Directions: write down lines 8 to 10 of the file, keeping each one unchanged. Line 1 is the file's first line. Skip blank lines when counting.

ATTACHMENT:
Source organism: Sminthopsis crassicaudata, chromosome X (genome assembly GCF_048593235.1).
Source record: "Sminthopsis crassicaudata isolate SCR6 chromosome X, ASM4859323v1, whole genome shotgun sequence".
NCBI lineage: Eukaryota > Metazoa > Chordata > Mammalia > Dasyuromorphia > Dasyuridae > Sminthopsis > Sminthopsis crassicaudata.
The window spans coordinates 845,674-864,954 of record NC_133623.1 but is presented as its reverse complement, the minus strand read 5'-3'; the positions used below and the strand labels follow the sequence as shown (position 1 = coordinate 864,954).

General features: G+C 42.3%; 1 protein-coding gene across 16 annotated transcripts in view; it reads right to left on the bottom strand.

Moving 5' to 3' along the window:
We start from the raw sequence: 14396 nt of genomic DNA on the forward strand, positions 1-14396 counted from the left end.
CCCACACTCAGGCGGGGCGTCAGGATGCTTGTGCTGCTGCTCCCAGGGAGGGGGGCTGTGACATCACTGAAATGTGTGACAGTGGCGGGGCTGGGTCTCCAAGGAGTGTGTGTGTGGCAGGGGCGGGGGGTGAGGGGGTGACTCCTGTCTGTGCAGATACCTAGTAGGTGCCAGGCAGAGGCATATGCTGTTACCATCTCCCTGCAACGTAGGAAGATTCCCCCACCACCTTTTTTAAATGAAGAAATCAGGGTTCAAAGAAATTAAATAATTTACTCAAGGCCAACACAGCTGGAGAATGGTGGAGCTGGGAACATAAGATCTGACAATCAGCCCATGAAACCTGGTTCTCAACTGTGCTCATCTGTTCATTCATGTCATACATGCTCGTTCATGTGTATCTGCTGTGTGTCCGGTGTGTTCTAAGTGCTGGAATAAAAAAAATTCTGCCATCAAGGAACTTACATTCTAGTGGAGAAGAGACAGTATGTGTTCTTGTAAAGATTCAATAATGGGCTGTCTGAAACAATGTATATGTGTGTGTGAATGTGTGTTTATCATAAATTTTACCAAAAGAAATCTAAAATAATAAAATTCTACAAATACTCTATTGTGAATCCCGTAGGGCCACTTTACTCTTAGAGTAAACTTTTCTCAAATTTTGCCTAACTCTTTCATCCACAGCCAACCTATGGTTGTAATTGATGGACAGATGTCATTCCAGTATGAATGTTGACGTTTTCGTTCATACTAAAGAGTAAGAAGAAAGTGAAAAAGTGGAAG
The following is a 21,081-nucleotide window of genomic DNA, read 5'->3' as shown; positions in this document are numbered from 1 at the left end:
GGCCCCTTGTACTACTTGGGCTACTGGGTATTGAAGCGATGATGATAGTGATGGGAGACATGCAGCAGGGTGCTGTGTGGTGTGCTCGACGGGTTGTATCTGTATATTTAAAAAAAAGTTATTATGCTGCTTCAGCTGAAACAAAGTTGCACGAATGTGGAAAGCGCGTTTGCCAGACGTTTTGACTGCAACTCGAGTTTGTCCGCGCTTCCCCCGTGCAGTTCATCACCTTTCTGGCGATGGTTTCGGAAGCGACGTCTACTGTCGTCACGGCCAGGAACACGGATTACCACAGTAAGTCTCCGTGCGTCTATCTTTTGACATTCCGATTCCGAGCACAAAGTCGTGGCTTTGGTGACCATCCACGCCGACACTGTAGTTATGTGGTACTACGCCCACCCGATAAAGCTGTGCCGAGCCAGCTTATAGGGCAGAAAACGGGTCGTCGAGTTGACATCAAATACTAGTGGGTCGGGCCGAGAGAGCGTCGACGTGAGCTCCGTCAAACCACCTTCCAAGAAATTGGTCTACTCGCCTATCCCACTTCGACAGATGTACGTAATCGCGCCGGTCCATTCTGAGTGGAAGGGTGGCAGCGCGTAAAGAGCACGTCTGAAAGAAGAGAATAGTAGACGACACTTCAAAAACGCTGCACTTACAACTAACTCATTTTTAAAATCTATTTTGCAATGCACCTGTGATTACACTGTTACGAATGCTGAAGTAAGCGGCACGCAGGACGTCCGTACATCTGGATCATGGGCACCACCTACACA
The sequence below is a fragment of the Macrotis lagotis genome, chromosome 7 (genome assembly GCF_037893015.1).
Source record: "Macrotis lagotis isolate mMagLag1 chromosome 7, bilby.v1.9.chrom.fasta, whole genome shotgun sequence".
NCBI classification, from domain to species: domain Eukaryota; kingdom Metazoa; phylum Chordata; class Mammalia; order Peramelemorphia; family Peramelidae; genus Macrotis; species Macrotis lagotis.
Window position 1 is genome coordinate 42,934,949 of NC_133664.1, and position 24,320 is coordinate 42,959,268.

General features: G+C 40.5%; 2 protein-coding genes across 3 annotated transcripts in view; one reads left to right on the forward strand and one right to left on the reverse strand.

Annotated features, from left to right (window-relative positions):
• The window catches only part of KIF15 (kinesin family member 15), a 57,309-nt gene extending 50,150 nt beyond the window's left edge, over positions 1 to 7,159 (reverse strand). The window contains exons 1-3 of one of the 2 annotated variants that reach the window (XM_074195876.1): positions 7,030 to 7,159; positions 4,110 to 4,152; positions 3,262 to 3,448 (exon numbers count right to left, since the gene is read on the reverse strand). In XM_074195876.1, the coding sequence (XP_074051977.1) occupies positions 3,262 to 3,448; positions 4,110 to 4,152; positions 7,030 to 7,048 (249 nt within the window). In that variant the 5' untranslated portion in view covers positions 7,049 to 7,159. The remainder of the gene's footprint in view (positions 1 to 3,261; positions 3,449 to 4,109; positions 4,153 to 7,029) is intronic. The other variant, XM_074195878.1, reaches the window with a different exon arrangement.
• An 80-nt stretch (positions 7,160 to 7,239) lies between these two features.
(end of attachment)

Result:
CCCACACTCAGGCGGGGCGTCAGGATGCTTGTGCTGCTGCTCCCAGGGAGGGGGGCTGTGACATCACTGAAATGTGTGACAGTGGCGGGGCTGGGTCTCCAAGGAGTGTGTGTGTGGCAGGGGCGGGGGGTGAGGGGGTGACTCCTGTCTGTGCAGATACCTAGTAGGTGCCAGGCAGAGGCATATGCTGTTACCATCTCCCTGCAACGTAGGAAGATTCCCCCACCACCTTTTTTAAATGAAGAAATCAGGGTTCAAAGAAATTAAATAATTTACTCAAGGCCAACACAGCTGGAGAATGGTGGAGCTGGGAACATAAGATCTGACAATCAGCCCATGAAACCTGGTTCTCAACTGTGCTCATCTGTTCATTCATGTCATACATGCTCGTTCATGTGTATCTGCTGTGTGTCCGGTGTGTTCTAAGTGCTGGAATAAAAAAAATTCTGCCATCAAGGAACTTACATTCTAGTGGAGAAGAGACAGTATGTGTTCTTGTAAAGATTCAATAATGGGCTGTCTGAAACAATGTATATGTGTGTGTGAATGTGTGTTTATCATAAATTTTACCAAAAGAAATCTAAAATAATAAAATTCTACAAATACTCTATTGTGAATCCCGTAGGGCCACTTTACTCTTAGAGTAAACTTTTCTCAAATTTTGCCTAACTCTTTCATCCACAGCCAACCTATGGTTGTAATTGATGGACAGATGTCATTCCAGTATGAATGTTGACGTTTTCGTTCATACTAAAGAGTAAGAAGAAAGTGAAAAAGTGGAAG
The following is a 21,081-nucleotide window of genomic DNA, read 5'->3' as shown; positions in this document are numbered from 1 at the left end:
GGCCCCTTGTACTACTTGGGCTACTGGGTATTGAAGCGATGATGATAGTGATGGGAGACATGCAGCAGGGTGCTGTGTGGTGTGCTCGACGGGTTGTATCTGTATATTTAAAAAAAAGTTATTATGCTGCTTCAGCTGAAACAAAGTTGCACGAATGTGGAAAGCGCGTTTGCCAGACGTTTTGACTGCAACTCGAGTTTGTCCGCGCTTCCCCCGTGCAGTTCATCACCTTTCTGGCGATGGTTTCGGAAGCGACGTCTACTGTCGTCACGGCCAGGAACACGGATTACCACAGTAAGTCTCCGTGCGTCTATCTTTTGACATTCCGATTCCGAGCACAAAGTCGTGGCTTTGGTGACCATCCACGCCGACACTGTAGTTATGTGGTACTACGCCCACCCGATAAAGCTGTGCCGAGCCAGCTTATAGGGCAGAAAACGGGTCGTCGAGTTGACATCAAATACTAGTGGGTCGGGCCGAGAGAGCGTCGACGTGAGCTCCGTCAAACCACCTTCCAAGAAATTGGTCTACTCGCCTATCCCACTTCGACAGATGTACGTAATCGCGCCGGTCCATTCTGAGTGGAAGGGTGGCAGCGCGTAAAGAGCACGTCTGAAAGAAGAGAATAGTAGACGACACTTCAAAAACGCTGCACTTACAACTAACTCATTTTTAAAATCTATTTTGCAATGCACCTGTGATTACACTGTTACGAATGCTGAAGTAAGCGGCACGCAGGACGTCCGTACATCTGGATCATGGGCACCACCTACACA